“GOODBYE (Be Omid e Didar) is a sombre and courageous portrait of the open prison that present-day Iran has become. Shot with a careful eye for colour, light and framing, this story of a politically suspect female lawyer doggedly trying to secure the visa that will allow her to leave Iran creates beauty out of desperation…Visually, and in its rich sound design, the film betrays none of the presumably difficult conditions of the shoot: it’s a fully-formed contemporary screen tragedy.”
The Hollywood Reporter
“This dark tale focuses on a young woman lawyer and openly attacks the blind repression of Iranian civil society… It is a powerful statement against the political regime in art film format…It is rare to see an Iranian film that so directly attacks the lack of personal freedom, going far beyond the usual hair and make-up issues that so strike Westerners. Camerawork, filled with disquieting oblique shadows, is elegant and atmospheric throughout.”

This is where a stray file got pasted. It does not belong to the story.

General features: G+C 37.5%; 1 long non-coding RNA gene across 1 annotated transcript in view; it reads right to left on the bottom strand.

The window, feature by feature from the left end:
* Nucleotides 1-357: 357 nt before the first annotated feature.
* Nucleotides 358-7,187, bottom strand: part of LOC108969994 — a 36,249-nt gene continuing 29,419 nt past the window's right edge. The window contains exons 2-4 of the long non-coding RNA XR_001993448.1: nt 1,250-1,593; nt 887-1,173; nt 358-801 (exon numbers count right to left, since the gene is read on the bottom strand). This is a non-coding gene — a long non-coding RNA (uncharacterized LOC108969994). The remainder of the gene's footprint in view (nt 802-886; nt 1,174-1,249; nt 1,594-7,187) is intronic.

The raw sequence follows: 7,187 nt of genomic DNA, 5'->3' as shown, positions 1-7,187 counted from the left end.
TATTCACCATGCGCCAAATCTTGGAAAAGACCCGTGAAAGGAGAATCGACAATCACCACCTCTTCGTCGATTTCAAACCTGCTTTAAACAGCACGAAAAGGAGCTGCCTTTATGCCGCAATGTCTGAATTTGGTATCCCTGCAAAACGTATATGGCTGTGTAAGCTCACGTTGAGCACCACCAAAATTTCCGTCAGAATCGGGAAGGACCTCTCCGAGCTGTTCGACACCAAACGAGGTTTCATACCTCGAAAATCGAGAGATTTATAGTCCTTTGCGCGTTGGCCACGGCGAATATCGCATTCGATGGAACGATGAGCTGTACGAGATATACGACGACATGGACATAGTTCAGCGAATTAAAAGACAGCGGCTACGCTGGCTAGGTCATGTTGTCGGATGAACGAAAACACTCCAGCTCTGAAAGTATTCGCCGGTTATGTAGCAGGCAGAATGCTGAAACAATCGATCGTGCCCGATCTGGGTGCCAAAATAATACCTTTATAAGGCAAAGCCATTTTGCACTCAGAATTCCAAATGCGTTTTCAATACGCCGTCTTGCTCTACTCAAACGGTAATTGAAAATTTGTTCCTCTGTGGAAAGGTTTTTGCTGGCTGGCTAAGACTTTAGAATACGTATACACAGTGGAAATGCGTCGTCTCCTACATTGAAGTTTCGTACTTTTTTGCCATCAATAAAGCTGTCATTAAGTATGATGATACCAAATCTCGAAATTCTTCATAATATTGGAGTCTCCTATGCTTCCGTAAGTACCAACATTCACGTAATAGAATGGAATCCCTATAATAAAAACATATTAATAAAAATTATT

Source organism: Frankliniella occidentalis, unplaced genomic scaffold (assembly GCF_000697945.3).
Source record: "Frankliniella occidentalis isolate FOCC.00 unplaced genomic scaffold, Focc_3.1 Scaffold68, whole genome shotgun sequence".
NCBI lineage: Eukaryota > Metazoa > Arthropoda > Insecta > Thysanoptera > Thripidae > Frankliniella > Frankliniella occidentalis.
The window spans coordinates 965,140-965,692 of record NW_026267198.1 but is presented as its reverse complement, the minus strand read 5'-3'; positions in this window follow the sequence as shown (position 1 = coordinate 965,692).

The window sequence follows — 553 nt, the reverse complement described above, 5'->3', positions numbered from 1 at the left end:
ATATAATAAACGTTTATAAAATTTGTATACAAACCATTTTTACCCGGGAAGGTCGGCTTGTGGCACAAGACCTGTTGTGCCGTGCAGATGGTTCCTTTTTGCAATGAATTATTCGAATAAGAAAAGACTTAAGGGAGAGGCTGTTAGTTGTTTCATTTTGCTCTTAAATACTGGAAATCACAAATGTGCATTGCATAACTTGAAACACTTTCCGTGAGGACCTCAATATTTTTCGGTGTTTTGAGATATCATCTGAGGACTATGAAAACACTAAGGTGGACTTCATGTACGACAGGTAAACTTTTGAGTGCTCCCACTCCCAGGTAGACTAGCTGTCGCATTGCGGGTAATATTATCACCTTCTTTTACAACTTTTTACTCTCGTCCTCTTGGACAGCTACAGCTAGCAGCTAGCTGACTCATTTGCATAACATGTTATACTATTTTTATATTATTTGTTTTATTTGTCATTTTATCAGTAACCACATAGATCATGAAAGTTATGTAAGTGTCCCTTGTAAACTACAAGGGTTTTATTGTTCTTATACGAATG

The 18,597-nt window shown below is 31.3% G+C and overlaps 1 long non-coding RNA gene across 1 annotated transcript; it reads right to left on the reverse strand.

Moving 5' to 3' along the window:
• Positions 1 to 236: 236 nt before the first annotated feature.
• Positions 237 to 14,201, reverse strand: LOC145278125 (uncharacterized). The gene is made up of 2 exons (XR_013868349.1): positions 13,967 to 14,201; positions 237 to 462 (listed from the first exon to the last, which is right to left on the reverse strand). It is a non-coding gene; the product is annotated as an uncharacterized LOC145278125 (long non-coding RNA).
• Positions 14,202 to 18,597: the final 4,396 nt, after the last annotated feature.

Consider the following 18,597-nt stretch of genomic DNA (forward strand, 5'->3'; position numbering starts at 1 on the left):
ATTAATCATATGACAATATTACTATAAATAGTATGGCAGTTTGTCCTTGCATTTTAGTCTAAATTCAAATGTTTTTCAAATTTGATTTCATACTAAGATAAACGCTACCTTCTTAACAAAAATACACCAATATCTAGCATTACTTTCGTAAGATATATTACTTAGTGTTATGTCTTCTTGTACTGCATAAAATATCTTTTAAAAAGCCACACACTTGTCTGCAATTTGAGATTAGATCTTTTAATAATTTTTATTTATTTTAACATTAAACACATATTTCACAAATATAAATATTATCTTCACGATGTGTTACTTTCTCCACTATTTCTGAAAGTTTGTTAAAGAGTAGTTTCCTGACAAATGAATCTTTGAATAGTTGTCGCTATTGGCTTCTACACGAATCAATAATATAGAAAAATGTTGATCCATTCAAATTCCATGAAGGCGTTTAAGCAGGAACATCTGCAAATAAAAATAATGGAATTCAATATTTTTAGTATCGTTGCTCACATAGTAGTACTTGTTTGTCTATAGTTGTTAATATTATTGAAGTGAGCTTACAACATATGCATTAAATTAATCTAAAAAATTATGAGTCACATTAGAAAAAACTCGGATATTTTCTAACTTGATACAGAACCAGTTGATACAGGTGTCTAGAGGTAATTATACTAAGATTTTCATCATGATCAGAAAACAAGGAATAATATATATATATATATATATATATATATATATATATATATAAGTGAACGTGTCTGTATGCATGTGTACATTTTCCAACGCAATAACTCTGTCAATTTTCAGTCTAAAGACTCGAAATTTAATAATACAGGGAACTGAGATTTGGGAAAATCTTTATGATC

“A suspenseful and moving portrait of modern censorship in the country… Rasoulof renders the daily suspense of living in a society plagued by repression with remarkable intimacy…It's no wonder that Iranian forces consider him a threat, but its citizens should view this movie's miraculous last-minute arrival at Cannes as a kind of dark blessing."
The Wall Street Journal
''Rasoulof’s film “Goodbye,” which depicts a young female lawyer who i seeking a visa to leave the country, premiered at the festival over the weekend. A quietly harrowing work, the film shows the young protagonist subject to ominous interrogations and a pervasive sense of oppression. If the film may portray life in Iran like a prison, Rasoulof says that this is not the case for him. “I love Iran and I would never leave Iran,” he said.''
Visit Source >>